Here is what you need to know on this Sunday, June 24, 32 days before the Washington Redskins start training camp.
The heat is on Jay Gruden
Jay Gruden knows that his Redskins need to win in 2018.
“This isn’t a two- or three-year process,” he said last week. “This is a one-year process and we have got to win right away.”
Jay Gruden gave this answer to a question about Alex Smith, but his words should resonate with the whole team. He’s right. This is no longer a rebuilding team. It’s time for this team to get it together and make a playoff run.
That puts the pressure on Gruden.
This is his fifth year as coach of the Redskins. He is well beyond the point where he can credibly point a finger of blame at his predecessor for any problems that are lingering. Only five players who were around in 2013, Mike Shanahan’s last year in Washington. It’s Gruden’s show now.
His tenure is now the longest for a Redskins head coach since Norv Turner made it nearly seven years, from 1994 through 13 games into the 2000 season. His 49-59-1 run with the Redskins spanned three owners in Jack Kent Cooke, John Kent Cooke, and Dan Snyder.
It should be noted that Turner’s third and fourth years at the helm closely resembled Gruden’s past two years. Turner’s team went 9-7 in 1996 and 8-7-1 the next year, narrowly missing the playoffs both years. That looks a lot like Gruden’s 8-7-1 and 7-9 records over the past two years.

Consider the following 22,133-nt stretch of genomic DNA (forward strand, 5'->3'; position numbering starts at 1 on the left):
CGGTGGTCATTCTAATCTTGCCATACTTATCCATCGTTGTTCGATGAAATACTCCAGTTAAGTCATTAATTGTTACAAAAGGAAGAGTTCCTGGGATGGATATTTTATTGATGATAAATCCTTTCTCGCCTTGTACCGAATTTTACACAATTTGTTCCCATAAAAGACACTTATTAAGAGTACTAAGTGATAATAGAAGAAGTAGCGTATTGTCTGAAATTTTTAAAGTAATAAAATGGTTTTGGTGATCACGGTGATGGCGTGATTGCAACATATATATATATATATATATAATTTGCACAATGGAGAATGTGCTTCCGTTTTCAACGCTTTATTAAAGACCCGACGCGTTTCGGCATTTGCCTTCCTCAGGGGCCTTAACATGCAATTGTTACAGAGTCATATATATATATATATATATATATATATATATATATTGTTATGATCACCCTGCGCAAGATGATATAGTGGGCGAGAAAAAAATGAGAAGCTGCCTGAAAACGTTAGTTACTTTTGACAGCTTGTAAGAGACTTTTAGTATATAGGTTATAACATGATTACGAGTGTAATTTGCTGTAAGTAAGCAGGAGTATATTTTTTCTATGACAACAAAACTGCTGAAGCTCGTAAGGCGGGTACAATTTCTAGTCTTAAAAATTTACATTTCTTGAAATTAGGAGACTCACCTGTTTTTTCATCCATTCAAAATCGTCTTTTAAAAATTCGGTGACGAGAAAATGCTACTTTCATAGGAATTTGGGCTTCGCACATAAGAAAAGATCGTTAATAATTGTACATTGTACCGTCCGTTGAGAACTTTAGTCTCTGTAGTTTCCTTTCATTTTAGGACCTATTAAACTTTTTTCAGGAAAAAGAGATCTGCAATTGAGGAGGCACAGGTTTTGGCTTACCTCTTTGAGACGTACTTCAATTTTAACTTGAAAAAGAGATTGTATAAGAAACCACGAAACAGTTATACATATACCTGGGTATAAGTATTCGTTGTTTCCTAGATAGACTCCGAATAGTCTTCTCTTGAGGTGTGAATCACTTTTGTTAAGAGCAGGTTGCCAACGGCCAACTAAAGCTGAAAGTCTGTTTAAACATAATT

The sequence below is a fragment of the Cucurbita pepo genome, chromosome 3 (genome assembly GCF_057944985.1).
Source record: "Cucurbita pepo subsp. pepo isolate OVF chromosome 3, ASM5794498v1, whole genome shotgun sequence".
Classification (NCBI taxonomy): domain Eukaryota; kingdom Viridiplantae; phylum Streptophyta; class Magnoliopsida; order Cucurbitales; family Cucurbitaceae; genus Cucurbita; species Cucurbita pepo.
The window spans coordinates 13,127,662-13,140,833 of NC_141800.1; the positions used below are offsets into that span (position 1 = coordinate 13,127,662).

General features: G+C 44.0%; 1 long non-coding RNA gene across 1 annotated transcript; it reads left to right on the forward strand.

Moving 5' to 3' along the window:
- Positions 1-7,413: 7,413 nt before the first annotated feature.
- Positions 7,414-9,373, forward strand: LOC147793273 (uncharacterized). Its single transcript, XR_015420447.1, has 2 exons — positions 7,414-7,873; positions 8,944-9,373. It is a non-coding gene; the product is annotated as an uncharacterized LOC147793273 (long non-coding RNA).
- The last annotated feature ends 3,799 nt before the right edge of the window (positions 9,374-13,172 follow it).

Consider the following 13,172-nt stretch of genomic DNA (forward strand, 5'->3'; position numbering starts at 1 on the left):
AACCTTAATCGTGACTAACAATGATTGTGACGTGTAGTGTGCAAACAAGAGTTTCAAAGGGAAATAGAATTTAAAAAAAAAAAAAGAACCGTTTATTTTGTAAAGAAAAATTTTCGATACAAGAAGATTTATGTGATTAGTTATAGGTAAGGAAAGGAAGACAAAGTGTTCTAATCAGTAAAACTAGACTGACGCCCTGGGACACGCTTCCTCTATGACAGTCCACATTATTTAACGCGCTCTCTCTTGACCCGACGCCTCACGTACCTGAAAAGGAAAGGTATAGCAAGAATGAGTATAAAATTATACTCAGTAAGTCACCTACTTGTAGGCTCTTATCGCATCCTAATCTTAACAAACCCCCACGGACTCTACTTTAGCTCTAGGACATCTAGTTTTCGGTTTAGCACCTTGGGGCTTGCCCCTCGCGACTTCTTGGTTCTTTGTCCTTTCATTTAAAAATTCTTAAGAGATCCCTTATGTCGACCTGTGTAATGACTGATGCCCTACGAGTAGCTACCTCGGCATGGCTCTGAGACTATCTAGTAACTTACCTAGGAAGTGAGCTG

Gruden does not want this year’s team to resemble the 1998 Redskins. Turner’s fifth team started out 0-7 before winning four of their last five to finish 6-10.
Turner kept his job in part because of the team’s uncertain ownership situation after the elder Cooke passed away in 1997. Gruden will not have a similar set of circumstances to help him out if he needs a lifeline in January.
Gruden wants his fifth year to turn out more like Turner’s sixth season. That team went 10-6, topped the NFC East standings and won a playoff game.
To get there, he needs a lot of his decisions to go right. While the trade for Smith was not his call, every indication is that he was on board with it.
Last year, it was his decision to say no, thanks to Wade Phillips, who wanted to be his defensive coordinator and promote Greg Manusky into the job. The results were mixed as the Redskins were sixth in pass defense DVOA but 29thagainst the run. It was viewed as a marginal improvement on defense but the unit still seeme to be more of a liability than an asset.